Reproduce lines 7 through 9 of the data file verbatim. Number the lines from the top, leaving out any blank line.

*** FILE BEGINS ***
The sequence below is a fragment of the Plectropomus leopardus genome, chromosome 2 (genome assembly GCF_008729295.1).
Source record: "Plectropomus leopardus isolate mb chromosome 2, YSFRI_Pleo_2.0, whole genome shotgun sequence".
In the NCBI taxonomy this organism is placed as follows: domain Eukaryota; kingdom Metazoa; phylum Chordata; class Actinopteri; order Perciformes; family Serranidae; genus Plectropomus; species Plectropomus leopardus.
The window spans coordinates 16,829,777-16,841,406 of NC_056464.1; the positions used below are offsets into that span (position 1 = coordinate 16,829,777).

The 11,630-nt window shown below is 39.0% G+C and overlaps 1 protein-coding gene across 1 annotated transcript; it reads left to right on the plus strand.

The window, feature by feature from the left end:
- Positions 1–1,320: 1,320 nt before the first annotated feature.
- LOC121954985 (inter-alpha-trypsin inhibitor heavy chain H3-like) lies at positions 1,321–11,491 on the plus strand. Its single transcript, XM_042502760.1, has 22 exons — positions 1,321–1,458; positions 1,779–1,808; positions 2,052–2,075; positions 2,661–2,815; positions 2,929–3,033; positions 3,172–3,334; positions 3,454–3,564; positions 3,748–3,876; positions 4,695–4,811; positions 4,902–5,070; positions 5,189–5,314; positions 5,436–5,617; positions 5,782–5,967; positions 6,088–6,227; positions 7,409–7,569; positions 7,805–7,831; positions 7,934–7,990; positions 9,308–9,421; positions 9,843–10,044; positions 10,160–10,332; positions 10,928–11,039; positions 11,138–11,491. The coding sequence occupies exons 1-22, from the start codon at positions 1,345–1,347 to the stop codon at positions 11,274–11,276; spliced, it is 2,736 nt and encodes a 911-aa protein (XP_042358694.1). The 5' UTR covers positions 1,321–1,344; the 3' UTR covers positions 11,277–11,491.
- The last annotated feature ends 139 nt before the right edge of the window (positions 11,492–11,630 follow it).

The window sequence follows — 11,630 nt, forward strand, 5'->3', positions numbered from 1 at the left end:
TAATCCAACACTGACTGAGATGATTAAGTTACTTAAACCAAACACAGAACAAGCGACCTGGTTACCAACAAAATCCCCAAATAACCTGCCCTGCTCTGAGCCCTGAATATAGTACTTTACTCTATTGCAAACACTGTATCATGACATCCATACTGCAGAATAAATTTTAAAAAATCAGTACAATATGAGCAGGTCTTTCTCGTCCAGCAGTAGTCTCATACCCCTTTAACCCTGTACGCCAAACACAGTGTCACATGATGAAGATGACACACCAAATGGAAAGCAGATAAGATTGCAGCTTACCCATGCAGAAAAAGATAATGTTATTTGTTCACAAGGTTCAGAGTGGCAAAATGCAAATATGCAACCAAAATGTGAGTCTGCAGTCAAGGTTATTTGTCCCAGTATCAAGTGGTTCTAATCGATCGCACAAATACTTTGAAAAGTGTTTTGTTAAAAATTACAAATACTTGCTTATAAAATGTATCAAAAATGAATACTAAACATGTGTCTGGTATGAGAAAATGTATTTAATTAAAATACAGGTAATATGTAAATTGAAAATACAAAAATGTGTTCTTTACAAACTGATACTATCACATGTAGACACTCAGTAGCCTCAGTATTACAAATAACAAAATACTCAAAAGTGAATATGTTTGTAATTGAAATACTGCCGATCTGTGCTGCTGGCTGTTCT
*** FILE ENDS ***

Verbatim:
- Positions 1–1,320: 1,320 nt before the first annotated feature.
- LOC121954985 (inter-alpha-trypsin inhibitor heavy chain H3-like) lies at positions 1,321–11,491 on the plus strand. Its single transcript, XM_042502760.1, has 22 exons — positions 1,321–1,458; positions 1,779–1,808; positions 2,052–2,075; positions 2,661–2,815; positions 2,929–3,033; positions 3,172–3,334; positions 3,454–3,564; positions 3,748–3,876; positions 4,695–4,811; positions 4,902–5,070; positions 5,189–5,314; positions 5,436–5,617; positions 5,782–5,967; positions 6,088–6,227; positions 7,409–7,569; positions 7,805–7,831; positions 7,934–7,990; positions 9,308–9,421; positions 9,843–10,044; positions 10,160–10,332; positions 10,928–11,039; positions 11,138–11,491. The coding sequence occupies exons 1-22, from the start codon at positions 1,345–1,347 to the stop codon at positions 11,274–11,276; spliced, it is 2,736 nt and encodes a 911-aa protein (XP_042358694.1). The 5' UTR covers positions 1,321–1,344; the 3' UTR covers positions 11,277–11,491.
- The last annotated feature ends 139 nt before the right edge of the window (positions 11,492–11,630 follow it).